This story is part of a series of articles spotlighting Thespian troupes and the shows that earned them 2020 International Thespian Festival main stage recognition.

WHILE THE SPITFIRE GRILL marks the first ITF main stage invitation for Troupe 4268 of Marcus High School in Flower Mound, Texas, the troupe has presented on the main stage of the Texas State Thespian Festival three times and performed regularly on the event’s Play Marathon stage (similar to the ITF Chapter Select Showcase). Every year since 2014, at least one student from the troupe has won a scholarship at the Texas chapter event, and 75% of its members’ Individual Events presentations have qualified for national competition at what is now called the International Thespian Excellence Awards program, or Thespys™.


After serving prison time, young Percy Talbott hops a cross-country bus to a small rural town she knows only from a photo of stunning autumn trees cut from a donated travel book. Gilead, “a place for leaving, not coming to,” isn’t used to visitors, but with the help of her parole officer, Joe, Percy finds work at the Spitfire Grill, the only diner and guest room in the Wisconsin town, run by the surly matriarch, Hannah.

Working for Hannah, Percy navigates the scoffs of gossipy postmistress, Effy; suspicions of Hannah’s overbearing nephew, Caleb; and tentative kindness from Shelby, Caleb’s timid wife.

After learning the diner’s been up for sale since Hannah was widowed 10 years ago, Percy suggests a nationwide raffle. Contestants pay $100 and write an essay for a chance to win ownership of the grill. As contest essays pour into Gilead by the wheelbarrow, the town’s inhabitants must reckon with secret sorrows, shameful regrets, and a risky road to redemption.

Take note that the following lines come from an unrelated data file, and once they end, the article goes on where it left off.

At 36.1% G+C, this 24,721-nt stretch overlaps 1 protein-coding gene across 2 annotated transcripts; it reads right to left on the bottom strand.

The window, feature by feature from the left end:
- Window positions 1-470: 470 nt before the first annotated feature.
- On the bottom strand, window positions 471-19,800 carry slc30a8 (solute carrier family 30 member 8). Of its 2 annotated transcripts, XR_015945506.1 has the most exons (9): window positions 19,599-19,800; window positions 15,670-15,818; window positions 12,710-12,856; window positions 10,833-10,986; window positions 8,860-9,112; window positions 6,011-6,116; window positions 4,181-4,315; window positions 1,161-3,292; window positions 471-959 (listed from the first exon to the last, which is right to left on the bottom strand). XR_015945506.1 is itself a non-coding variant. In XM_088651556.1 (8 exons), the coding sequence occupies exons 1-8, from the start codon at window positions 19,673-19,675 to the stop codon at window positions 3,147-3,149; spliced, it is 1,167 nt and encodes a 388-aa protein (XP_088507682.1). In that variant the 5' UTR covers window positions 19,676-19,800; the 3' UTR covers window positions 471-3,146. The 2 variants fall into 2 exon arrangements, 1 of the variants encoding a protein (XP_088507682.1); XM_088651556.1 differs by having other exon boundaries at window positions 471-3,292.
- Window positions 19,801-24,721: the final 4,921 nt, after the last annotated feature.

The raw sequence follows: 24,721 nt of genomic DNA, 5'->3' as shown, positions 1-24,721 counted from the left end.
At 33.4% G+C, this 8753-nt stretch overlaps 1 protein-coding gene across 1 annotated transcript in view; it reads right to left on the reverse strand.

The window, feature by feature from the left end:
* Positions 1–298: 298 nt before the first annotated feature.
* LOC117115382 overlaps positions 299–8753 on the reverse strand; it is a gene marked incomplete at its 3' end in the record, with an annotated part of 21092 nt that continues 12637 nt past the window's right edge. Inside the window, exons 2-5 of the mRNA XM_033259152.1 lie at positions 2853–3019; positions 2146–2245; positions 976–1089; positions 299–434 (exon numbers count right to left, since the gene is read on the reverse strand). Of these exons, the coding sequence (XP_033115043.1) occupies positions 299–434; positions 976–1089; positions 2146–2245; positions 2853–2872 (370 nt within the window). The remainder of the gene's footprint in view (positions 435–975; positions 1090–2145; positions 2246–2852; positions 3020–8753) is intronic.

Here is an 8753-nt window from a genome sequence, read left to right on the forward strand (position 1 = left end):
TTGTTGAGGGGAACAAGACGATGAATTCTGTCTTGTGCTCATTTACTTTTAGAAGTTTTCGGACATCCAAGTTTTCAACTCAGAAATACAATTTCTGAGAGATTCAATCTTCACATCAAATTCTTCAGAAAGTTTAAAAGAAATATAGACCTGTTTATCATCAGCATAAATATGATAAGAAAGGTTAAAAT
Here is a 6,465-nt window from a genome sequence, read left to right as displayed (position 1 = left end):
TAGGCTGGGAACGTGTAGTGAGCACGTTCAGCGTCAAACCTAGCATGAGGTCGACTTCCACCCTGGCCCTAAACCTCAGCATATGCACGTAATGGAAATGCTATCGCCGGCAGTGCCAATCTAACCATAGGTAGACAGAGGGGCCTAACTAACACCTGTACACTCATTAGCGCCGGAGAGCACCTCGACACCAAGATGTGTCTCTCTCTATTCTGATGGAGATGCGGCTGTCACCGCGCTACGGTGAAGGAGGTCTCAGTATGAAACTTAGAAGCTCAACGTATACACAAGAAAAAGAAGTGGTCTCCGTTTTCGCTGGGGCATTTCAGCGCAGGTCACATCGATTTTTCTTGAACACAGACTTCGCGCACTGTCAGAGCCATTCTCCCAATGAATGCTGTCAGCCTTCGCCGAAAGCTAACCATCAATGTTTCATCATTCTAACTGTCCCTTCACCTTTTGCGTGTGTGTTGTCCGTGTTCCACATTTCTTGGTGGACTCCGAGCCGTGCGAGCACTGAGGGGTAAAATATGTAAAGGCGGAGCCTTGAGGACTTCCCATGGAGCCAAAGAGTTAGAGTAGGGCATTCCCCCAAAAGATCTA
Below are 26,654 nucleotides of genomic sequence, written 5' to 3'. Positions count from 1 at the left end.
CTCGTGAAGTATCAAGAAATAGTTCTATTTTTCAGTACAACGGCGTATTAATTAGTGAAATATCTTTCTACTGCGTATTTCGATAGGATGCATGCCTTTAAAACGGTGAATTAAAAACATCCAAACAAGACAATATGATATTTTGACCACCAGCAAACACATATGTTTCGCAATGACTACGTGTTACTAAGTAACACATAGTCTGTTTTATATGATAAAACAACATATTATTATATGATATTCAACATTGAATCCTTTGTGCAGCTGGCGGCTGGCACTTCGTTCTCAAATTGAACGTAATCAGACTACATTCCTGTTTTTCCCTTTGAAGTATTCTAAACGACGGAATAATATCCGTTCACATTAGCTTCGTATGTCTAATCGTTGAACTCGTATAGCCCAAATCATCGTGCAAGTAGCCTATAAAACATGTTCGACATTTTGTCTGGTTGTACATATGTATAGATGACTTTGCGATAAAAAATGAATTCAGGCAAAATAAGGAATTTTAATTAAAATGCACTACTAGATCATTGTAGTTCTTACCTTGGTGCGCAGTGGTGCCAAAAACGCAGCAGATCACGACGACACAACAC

Cast members of Marcus High School's The Spitfire Grill.
Marcus High School Troupe Director Denise Tooch says The Spitfire Grill required maturity both in singing and acting. Photo courtesy of Denise Tooch.


Writer-lyricist Fred Alley and writer-composer James Valcq met at a high school music camp in 1980. After collaborating on a piece for Alley’s American Folklore Theatre in Wisconsin in the 1990s, the young theatremakers watched a film by Lee David Zlotoff called The Spitfire Grill.

The movie, which won the Audience Award at the 1996 Sundance Film Festival, appealed to the pair’s sense of folklore and myth, and in 1999, they began adapting it for the stage. The resulting musical version had its world premiere at George Street Playhouse in New Jersey and opened off-Broadway at Playwrights Horizons in September 2001.

Tragically, Alley died of a heart attack while jogging in the woods near his Wisconsin home one week before the workshop. That year, the musical won the Richard Rodgers Production Award from The American Academy of Arts and Letters, selected by a committee chaired by Stephen Sondheim.

The musical version of The Spitfire Grill, which features an alternate ending from the film, has proved an enduring popular success, with more than 600 productions so far in professional and school theatres across the United States and around the world.


When Julia Campopiano found out she earned the role of Hannah in The Spitfire Grill, she said, “I had this amazing feeling wash over me that this wasn’t going to be just another show; it was going to be something special I would remember forever.”

Denise Tooch, Marcus High School theatre director and director of Troupe 4268, said The Spitfire Grill has long been a favorite of hers. “I had simply been waiting for the right group of students in order to produce it. It is a story that requires great maturity both in singing ability and in acting chops.”

This group “certainly has both,” she said. “The entire cast is composed of seniors, and I have worked with these particular kids since they were eighth graders. It seemed appropriate to showcase them in a small but challenging show like this one.”

Annie Clark, a longtime fan of the film who encouraged Tooch’s choice, loved exploring the nuances of her character. “Percy is a wounded, reserved, adventurous person who follows her heart before her head. … She has this fire inside of her that tells her no matter how difficult and dark her life may be, there is always something to live for,” said Clark, who acknowledged the difficulty of delving into trauma, even with fictional character development.

“Portraying a person who has an extremely traumatizing past without hurting yourself is really challenging as an actor. A level of separation needed to be in place.”